Saint Polycarpus

Polycarpus, bishop of Smyrna, one of the most prominent figures in the church of the 2nd century. He owes this prominence less to intellectual ability, which does not appear to have been pre-eminent, than to the influence gained by a consistent and unusually long life. Born some 30 years before the end of the 1st century, and raised to the episcopate apparently in early manhood, he held his office to the age of 86 or more. He claimed to have known at least one apostle and must in early life have met many who could tell things they had heard from actual disciples of our Lord.

The younger generation, into which he lived on, naturally recognized him as a peculiarly trustworthy source of information concerning the first age of the church.

During the later years of his life Gnostic speculation had become very active and many things unknown to the faith of ordinary Christians were put forth as derived by secret traditions from the apostles.

Thus a high value was attached to the witness Polycarp could give as to the genuine tradition of apostolic doctrine, his testimony condemning as offensive novelties the figments of the heretical teachers. Irenaeus states that on Polycarp’s visit to Rome his testimony converted many disciples of Marcion and Valentinus.

Polycarp crowned his other services to the church by a glorious martyrdom. When, at the extremity of human life, it seemed as if he could do no more for the church but continue his example of holiness, piety, and orthodoxy, a persecution broke out in which he, as the venerated head of the Christian community in Asia Minor, was specially marked out for attack.

He gave a noble exhibition of calm courage, neither courting nor fearing martyrdom, sheltering himself by concealment while possible, and when no longer so, resolutely declaring in defiance of threats his unshaken love for the Master he had served so long. Such a death, following on such a life, made Polycarp’s the most illustrious name of his generation in Christian annals.

Irenaeus states that Polycarp had been instructed by apostles and conversed with many who had seen Christ, and had also been established “by apostles” as bishop in the church at Smyrna; and doubtless Tertullian is right in understanding this to mean that he had been so established by St. John, whose activity in founding the episcopate of Asia Minor is spoken of also by Clement of Alexandria in his well-known story of St. John and the robber.

The testimony of Irenaeus conclusively shows the current belief in Asia Minor during the old age of Polycarp, and it is certain that Polycarp was bishop of Smyrna at the time of the martyrdom of Ignatius, i.e. c. 110. Ignatius, journeying from Antioch to Rome, halted first at Smyrna, where, as at his other resting places, the Christians flocked from all around to receive his counsels and bestow attentions on him.

From the city where he next halted he wrote separate letters to the church of Smyrna and to Polycarp its bishop. A later stage was Philippi, and to the church there Polycarp wrote afterwards a letter still extant, sending them copies of the letters of Ignatius and inquiring for information about Ignatius, the detailed story of whose martyrdom appears not yet to have reached Smyrna.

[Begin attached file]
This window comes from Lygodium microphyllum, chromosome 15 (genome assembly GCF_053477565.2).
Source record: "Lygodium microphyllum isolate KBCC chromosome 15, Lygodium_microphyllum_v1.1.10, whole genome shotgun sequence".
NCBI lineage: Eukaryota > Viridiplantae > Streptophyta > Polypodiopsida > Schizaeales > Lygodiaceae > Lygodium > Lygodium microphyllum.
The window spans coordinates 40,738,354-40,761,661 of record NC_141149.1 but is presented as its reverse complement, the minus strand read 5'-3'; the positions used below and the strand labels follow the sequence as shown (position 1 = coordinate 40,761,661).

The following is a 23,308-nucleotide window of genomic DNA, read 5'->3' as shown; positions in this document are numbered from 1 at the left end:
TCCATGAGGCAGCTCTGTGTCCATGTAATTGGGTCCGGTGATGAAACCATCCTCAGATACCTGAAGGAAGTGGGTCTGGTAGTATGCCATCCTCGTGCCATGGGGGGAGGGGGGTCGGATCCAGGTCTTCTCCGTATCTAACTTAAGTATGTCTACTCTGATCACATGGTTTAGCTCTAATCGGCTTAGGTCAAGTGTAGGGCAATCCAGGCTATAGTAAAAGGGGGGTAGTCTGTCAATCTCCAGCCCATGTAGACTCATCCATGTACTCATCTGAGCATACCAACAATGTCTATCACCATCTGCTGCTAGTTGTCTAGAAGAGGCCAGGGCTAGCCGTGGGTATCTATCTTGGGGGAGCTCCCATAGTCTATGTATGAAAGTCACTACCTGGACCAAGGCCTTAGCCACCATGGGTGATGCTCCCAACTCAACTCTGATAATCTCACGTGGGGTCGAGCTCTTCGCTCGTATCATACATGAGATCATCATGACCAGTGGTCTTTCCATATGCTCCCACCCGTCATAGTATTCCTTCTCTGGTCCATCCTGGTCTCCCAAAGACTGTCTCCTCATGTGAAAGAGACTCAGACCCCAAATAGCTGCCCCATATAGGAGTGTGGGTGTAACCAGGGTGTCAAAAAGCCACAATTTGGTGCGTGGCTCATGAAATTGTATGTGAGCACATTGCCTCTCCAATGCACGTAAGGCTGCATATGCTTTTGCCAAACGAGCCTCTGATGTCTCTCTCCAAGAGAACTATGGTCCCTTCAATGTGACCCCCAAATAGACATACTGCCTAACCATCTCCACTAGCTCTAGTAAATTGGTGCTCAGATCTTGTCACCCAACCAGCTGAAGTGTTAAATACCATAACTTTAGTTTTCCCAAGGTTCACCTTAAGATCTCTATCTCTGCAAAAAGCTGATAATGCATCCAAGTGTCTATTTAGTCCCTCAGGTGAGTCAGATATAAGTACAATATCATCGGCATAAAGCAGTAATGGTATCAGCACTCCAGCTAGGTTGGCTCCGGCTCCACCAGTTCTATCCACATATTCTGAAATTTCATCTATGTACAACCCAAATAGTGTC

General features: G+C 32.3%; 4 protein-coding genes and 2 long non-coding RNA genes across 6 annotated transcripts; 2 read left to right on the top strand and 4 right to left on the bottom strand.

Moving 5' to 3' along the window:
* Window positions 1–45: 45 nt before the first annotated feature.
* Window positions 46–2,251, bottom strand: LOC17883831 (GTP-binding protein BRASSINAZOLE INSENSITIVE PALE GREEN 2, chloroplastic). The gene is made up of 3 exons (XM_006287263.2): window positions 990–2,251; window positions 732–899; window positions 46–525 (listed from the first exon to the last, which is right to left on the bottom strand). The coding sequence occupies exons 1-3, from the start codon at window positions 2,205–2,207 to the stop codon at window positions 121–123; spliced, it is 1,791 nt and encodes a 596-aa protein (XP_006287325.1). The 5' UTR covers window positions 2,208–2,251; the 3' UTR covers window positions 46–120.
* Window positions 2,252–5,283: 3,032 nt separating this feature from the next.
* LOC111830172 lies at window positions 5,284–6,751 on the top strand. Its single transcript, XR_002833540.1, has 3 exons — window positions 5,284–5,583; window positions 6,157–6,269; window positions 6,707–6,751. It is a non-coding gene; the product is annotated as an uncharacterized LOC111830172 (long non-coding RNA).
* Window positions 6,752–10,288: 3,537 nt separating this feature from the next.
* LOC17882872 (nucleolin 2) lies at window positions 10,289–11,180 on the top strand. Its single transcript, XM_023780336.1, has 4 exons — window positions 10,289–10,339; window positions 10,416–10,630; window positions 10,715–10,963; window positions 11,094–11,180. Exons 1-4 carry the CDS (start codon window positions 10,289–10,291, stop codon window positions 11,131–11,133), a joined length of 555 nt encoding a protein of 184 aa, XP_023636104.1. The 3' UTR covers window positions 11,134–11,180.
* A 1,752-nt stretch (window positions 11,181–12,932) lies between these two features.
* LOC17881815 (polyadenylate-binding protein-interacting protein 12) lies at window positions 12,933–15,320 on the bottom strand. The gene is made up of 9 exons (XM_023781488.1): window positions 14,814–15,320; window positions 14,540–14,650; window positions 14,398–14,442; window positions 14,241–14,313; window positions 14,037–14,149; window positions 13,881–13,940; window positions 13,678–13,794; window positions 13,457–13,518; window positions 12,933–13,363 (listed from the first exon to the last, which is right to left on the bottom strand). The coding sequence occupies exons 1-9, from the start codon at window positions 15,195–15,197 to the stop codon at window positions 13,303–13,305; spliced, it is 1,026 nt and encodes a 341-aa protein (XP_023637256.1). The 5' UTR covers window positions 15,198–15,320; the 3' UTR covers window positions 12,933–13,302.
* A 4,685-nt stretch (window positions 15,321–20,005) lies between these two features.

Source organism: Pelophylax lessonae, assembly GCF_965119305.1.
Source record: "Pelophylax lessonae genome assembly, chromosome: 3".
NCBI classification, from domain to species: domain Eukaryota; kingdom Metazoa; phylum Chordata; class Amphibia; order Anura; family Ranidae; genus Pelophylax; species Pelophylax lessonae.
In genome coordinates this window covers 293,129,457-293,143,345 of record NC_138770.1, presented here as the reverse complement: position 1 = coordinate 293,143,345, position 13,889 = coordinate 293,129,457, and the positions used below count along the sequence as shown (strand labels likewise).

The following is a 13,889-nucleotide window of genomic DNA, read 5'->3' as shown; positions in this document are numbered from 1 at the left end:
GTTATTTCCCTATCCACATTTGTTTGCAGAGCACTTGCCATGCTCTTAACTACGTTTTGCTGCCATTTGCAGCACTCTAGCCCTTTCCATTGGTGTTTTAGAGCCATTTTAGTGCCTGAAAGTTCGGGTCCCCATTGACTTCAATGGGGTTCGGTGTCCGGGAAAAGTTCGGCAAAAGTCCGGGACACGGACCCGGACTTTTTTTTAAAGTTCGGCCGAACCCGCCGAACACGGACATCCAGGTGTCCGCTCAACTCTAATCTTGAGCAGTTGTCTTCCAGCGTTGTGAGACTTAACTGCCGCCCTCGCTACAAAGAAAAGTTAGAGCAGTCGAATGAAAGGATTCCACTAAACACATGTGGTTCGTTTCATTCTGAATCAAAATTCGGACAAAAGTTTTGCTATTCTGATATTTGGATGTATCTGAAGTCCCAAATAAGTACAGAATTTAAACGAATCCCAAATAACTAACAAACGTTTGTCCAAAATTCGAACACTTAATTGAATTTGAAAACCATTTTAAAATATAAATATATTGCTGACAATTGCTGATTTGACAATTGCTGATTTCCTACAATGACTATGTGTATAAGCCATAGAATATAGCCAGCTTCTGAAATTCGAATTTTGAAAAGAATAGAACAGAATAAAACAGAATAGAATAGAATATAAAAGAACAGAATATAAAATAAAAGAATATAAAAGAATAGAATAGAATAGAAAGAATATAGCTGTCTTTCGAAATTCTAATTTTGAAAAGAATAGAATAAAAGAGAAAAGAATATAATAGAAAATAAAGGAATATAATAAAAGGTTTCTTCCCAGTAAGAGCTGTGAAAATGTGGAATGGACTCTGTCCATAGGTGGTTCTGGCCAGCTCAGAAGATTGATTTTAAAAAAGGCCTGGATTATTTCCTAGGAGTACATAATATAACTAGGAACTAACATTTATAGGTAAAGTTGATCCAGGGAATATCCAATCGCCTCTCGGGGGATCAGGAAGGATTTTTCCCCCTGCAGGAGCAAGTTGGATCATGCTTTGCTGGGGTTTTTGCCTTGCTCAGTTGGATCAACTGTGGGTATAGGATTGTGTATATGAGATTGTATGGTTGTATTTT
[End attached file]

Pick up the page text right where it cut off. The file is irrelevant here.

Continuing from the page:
The question as to the genuineness of the extant Epistle of Polycarp is very much mixed up with that of the genuineness of the Ignatian letters.

The course of modern investigation has been decidedly favourable to the genuineness of the Ignatian letters [IGNATIUS], and the Ep. of Polycarp is guaranteed by external testimony of exceptional goodness. It is mentioned by Polycarp’s disciple Irenaeus, and an important passage is quoted by Eusebius.

Further, as Lightfoot has conclusively shown, it is impossible that Polycarp’s letter and those of Ignatius could have had any common authorship. Some of the topics on which the Ignatian letters lay most stress are absent from that of Polycarp; in particular, Polycarp’s letter is silent about episcopacy, of which the Ignatian letters speak so much, and it has consequently been thought probable either that episcopacy had not yet been organized at Philippi, or that the office was then vacant.

The forms of expression in the two letters are different; N.T. quotations, profuse in Polycarp’s letter, are comparatively scanty in the Ignatian ones; and, most decisive of all, the Ignatian letters are characterized by great originality of thought and expression, while Polycarp’s is but a commonplace echo of the apostolic epistles.

When we compare Polycarp’s letter with the extant remains of the age of Irenaeus, the superior antiquity of the former is evident, whether we attend to their use of N.T., their notices of ecclesiastical organization, their statements of theological doctrine, or observe the silence in Polycarp’s letter on the questions which most interested the church towards the close of the 2nd cent.

The question has been raised whether, admitting the genuineness of Polycarp’s epistle as a whole, we may not reject as an interpolation c. xiii., which speaks of Ignatius. The extant MSS. of Polycarp’s letter are derived from one in which the leaves containing the end of Polycarp’s letter and the beginning of that of Barnabas were wanting, so that the end of Barnabas seemed the continuation of Polycarp’s epistle.